Life and Works of San Giulio d’Orta

Isola di san Giulio

San Giulio d’Orta (Saint Julius) and San Giuliano (Saint Julian) were two brothers from a small Greek island. During their lifetime they built 100 churches and fought against dragons and snakes.

Aegina is a small island about 50 km from Athens. In the 4th Century, two brothers of Aegina, Julius and Julian, arrived on the shores of Lake Orta with the task of evangelizing the pagans and building churches. The Emperor Theodosius entrusted them with this responsibility and commissioned the brothers to physically destroy pagan altars and heathen woodlands as well as building churches in their place.

When they arrived in Italy, St. Julius and St. Julian lived for a period in Aqua Salvia, near Rome, then crossed Lazio and arrived in northern Italy without stopping their preaching, conversion and especially the construction of churches.

The number of churches erected by the two Greek brothers quickly rose and reached a remarkable total of 98 sites.

San Giulio and Lake Orta

As always, as we venture into the lives of the Saints, it is difficult to separate historical truth from stories and legends. Focusing on the latter, Julius would have left his brother with the task of building the ninety-ninth church in Gozzano, while he would go looking alone for the place where the hundredth would be built. The Saint is said to have chosen a delightful little island – as if he was able to « square the circle » (he left an island and returned to an island) – to be the ideal spot to build the 100th church. Since no one was willing to take him to the area he sought, Julius is said to have stretched his cloak over the waters of the lake, and travelled to it. On the island Julius fought dragons and snakes, freeing the island from pagan coils and laying the foundations of the church on the same spot where the Basilica di San Giulio is located today.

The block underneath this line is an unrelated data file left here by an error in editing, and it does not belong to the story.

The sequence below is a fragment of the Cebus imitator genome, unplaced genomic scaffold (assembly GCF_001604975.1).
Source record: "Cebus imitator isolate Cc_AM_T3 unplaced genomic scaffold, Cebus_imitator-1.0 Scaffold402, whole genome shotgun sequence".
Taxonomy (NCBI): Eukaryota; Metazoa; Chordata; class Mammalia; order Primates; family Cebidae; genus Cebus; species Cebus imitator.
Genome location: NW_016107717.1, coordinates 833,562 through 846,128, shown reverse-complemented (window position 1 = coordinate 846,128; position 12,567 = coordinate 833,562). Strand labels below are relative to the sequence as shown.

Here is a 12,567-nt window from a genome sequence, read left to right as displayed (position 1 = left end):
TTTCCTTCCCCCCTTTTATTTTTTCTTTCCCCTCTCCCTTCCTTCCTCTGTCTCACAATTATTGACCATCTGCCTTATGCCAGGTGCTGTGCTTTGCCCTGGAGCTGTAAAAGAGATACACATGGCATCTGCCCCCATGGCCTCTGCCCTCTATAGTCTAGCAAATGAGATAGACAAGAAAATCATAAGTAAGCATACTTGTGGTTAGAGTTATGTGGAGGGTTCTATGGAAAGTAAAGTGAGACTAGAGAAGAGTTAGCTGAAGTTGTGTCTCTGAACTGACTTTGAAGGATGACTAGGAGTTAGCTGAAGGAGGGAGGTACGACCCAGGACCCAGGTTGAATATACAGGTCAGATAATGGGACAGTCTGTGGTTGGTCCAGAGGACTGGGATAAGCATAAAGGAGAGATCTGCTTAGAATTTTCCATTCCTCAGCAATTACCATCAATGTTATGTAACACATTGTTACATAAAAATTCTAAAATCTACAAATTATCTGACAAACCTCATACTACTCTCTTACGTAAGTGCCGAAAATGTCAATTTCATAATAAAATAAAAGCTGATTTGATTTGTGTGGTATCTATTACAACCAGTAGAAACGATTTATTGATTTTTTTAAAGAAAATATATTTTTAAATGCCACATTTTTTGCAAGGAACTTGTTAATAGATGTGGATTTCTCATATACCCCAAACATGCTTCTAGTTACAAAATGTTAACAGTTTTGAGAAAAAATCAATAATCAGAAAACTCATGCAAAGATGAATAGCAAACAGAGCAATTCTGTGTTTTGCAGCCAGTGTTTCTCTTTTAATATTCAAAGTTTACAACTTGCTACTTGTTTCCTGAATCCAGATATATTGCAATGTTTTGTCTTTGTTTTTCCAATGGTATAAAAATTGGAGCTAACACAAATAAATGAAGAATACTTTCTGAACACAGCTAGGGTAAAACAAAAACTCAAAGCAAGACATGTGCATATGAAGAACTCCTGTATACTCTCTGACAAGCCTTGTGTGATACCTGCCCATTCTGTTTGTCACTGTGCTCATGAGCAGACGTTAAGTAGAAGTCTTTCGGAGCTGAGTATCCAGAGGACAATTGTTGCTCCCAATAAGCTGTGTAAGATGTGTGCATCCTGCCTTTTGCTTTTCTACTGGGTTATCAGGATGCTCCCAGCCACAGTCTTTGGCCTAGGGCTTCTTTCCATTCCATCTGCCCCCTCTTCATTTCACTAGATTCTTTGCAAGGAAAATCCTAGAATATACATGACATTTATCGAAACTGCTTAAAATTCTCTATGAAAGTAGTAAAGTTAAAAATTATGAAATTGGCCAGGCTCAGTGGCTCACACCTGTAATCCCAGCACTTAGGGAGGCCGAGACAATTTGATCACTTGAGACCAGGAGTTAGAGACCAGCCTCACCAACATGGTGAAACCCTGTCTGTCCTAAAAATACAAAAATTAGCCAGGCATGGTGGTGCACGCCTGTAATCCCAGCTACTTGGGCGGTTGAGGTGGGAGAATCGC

His life – truth or legend?

When reading about dragons, invading snakes, cloaks which float and carry, it would be easy to define it all as a « legend ». But things would seem a bit more complex. In fact, at least two of the more than 100 churches believed to have been built by Julius and Julian of Aegina have been proven to be of Paleo-Christian origin. Where? Right in Gozzano and on the island of San Giulio. Archaeological excavations carried out in the Basilica di San Giulio and in the San Lorenzo Church in Gozzano can confirm the hypothesis the « legend » of the two Saints actually entails different historical elements. On San Giulio, research has revealed traces of a primitive basilica (V-VI century) in the form of a small chapel with a single apse facing north.

The relics

The relics of St. Julius are still preserved in the Basilica di San Giulio, on the island of San Giulio, in the middle of Lake Orta. Julian’s relics, on the other hand, were moved in 1360 to the new church in Gozzano, dedicated to him, and placed under the high altar, whereas in the old church of S. Lorenzo there is still the cenotaph, or rather, a sepulchral monument without the human remains of the individual for whom it was built.

San Giulio (Saint Julius) is the patron saint of bricklayers, thanks to his activity as a church builder and is often portrayed with tools in hand.

photo credits: elparainbow from – license